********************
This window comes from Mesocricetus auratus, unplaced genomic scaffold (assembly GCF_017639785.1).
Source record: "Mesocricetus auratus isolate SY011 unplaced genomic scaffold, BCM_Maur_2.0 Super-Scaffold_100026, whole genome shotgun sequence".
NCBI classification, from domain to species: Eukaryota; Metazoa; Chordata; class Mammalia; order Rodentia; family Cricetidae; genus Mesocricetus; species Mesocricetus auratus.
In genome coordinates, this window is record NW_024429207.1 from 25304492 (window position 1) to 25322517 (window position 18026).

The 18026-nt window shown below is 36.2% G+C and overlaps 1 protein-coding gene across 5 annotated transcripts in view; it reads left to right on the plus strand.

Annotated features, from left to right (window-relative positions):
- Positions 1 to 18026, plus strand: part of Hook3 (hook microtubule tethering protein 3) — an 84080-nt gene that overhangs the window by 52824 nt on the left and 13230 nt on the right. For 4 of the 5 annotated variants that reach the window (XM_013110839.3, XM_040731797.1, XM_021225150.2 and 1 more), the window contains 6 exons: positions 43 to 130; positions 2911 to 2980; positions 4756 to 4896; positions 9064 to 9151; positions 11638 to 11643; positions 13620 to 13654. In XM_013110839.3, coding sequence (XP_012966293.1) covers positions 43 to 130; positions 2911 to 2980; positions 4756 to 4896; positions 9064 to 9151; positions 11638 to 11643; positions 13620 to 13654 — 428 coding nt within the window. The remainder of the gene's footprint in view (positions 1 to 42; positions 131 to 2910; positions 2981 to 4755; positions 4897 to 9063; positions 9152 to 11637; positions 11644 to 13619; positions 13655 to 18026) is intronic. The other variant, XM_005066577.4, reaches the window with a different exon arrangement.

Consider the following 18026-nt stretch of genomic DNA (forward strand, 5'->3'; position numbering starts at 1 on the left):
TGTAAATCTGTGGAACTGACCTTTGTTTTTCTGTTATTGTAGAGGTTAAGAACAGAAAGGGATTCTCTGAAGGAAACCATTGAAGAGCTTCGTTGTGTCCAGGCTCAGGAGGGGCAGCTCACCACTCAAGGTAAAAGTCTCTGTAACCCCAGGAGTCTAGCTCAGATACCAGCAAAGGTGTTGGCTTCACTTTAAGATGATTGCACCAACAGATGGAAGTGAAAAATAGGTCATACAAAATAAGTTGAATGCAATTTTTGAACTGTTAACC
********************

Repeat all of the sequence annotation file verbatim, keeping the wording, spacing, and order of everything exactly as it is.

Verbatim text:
This window comes from Mesocricetus auratus, unplaced genomic scaffold (assembly GCF_017639785.1).
Source record: "Mesocricetus auratus isolate SY011 unplaced genomic scaffold, BCM_Maur_2.0 Super-Scaffold_100026, whole genome shotgun sequence".
NCBI classification, from domain to species: Eukaryota; Metazoa; Chordata; class Mammalia; order Rodentia; family Cricetidae; genus Mesocricetus; species Mesocricetus auratus.
In genome coordinates, this window is record NW_024429207.1 from 25304492 (window position 1) to 25322517 (window position 18026).

The 18026-nt window shown below is 36.2% G+C and overlaps 1 protein-coding gene across 5 annotated transcripts in view; it reads left to right on the plus strand.

Annotated features, from left to right (window-relative positions):
- Positions 1 to 18026, plus strand: part of Hook3 (hook microtubule tethering protein 3) — an 84080-nt gene that overhangs the window by 52824 nt on the left and 13230 nt on the right. For 4 of the 5 annotated variants that reach the window (XM_013110839.3, XM_040731797.1, XM_021225150.2 and 1 more), the window contains 6 exons: positions 43 to 130; positions 2911 to 2980; positions 4756 to 4896; positions 9064 to 9151; positions 11638 to 11643; positions 13620 to 13654. In XM_013110839.3, coding sequence (XP_012966293.1) covers positions 43 to 130; positions 2911 to 2980; positions 4756 to 4896; positions 9064 to 9151; positions 11638 to 11643; positions 13620 to 13654 — 428 coding nt within the window. The remainder of the gene's footprint in view (positions 1 to 42; positions 131 to 2910; positions 2981 to 4755; positions 4897 to 9063; positions 9152 to 11637; positions 11644 to 13619; positions 13655 to 18026) is intronic. The other variant, XM_005066577.4, reaches the window with a different exon arrangement.

Consider the following 18026-nt stretch of genomic DNA (forward strand, 5'->3'; position numbering starts at 1 on the left):
TGTAAATCTGTGGAACTGACCTTTGTTTTTCTGTTATTGTAGAGGTTAAGAACAGAAAGGGATTCTCTGAAGGAAACCATTGAAGAGCTTCGTTGTGTCCAGGCTCAGGAGGGGCAGCTCACCACTCAAGGTAAAAGTCTCTGTAACCCCAGGAGTCTAGCTCAGATACCAGCAAAGGTGTTGGCTTCACTTTAAGATGATTGCACCAACAGATGGAAGTGAAAAATAGGTCATACAAAATAAGTTGAATGCAATTTTTGAACTGTTAACC